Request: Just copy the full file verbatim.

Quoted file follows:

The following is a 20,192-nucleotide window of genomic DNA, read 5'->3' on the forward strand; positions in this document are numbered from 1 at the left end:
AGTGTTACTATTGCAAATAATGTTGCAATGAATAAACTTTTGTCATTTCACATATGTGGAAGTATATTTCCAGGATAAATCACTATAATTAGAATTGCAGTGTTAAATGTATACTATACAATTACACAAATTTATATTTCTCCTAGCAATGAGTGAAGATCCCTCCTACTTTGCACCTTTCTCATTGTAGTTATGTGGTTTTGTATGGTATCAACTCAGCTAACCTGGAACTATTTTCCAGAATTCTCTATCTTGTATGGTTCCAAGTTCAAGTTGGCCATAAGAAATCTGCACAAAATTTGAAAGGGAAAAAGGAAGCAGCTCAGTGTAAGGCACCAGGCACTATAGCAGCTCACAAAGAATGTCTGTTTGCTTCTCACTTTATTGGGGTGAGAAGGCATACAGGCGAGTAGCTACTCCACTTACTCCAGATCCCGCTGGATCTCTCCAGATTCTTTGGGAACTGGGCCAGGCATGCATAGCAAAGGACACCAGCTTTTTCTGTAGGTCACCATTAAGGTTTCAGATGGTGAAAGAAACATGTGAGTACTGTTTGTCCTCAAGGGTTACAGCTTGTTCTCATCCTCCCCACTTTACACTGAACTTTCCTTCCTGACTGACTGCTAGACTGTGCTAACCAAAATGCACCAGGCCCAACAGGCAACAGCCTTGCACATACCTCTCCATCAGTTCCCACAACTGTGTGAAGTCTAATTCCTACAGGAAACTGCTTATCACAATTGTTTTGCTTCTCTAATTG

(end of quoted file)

The following is a 20,192-nucleotide window of genomic DNA, read 5'->3' on the forward strand; positions in this document are numbered from 1 at the left end:
AGTGTTACTATTGCAAATAATGTTGCAATGAATAAACTTTTGTCATTTCACATATGTGGAAGTATATTTCCAGGATAAATCACTATAATTAGAATTGCAGTGTTAAATGTATACTATACAATTACACAAATTTATATTTCTCCTAGCAATGAGTGAAGATCCCTCCTACTTTGCACCTTTCTCATTGTAGTTATGTGGTTTTGTATGGTATCAACTCAGCTAACCTGGAACTATTTTCCAGAATTCTCTATCTTGTATGGTTCCAAGTTCAAGTTGGCCATAAGAAATCTGCACAAAATTTGAAAGGGAAAAAGGAAGCAGCTCAGTGTAAGGCACCAGGCACTATAGCAGCTCACAAAGAATGTCTGTTTGCTTCTCACTTTATTGGGGTGAGAAGGCATACAGGCGAGTAGCTACTCCACTTACTCCAGATCCCGCTGGATCTCTCCAGATTCTTTGGGAACTGGGCCAGGCATGCATAGCAAAGGACACCAGCTTTTTCTGTAGGTCACCATTAAGGTTTCAGATGGTGAAAGAAACATGTGAGTACTGTTTGTCCTCAAGGGTTACAGCTTGTTCTCATCCTCCCCACTTTACACTGAACTTTCCTTCCTGACTGACTGCTAGACTGTGCTAACCAAAATGCACCAGGCCCAACAGGCAACAGCCTTGCACATACCTCTCCATCAGTTCCCACAACTGTGTGAAGTCTAATTCCTACAGGAAACTGCTTATCACAATTGTTTTGCTTCTCTAATTG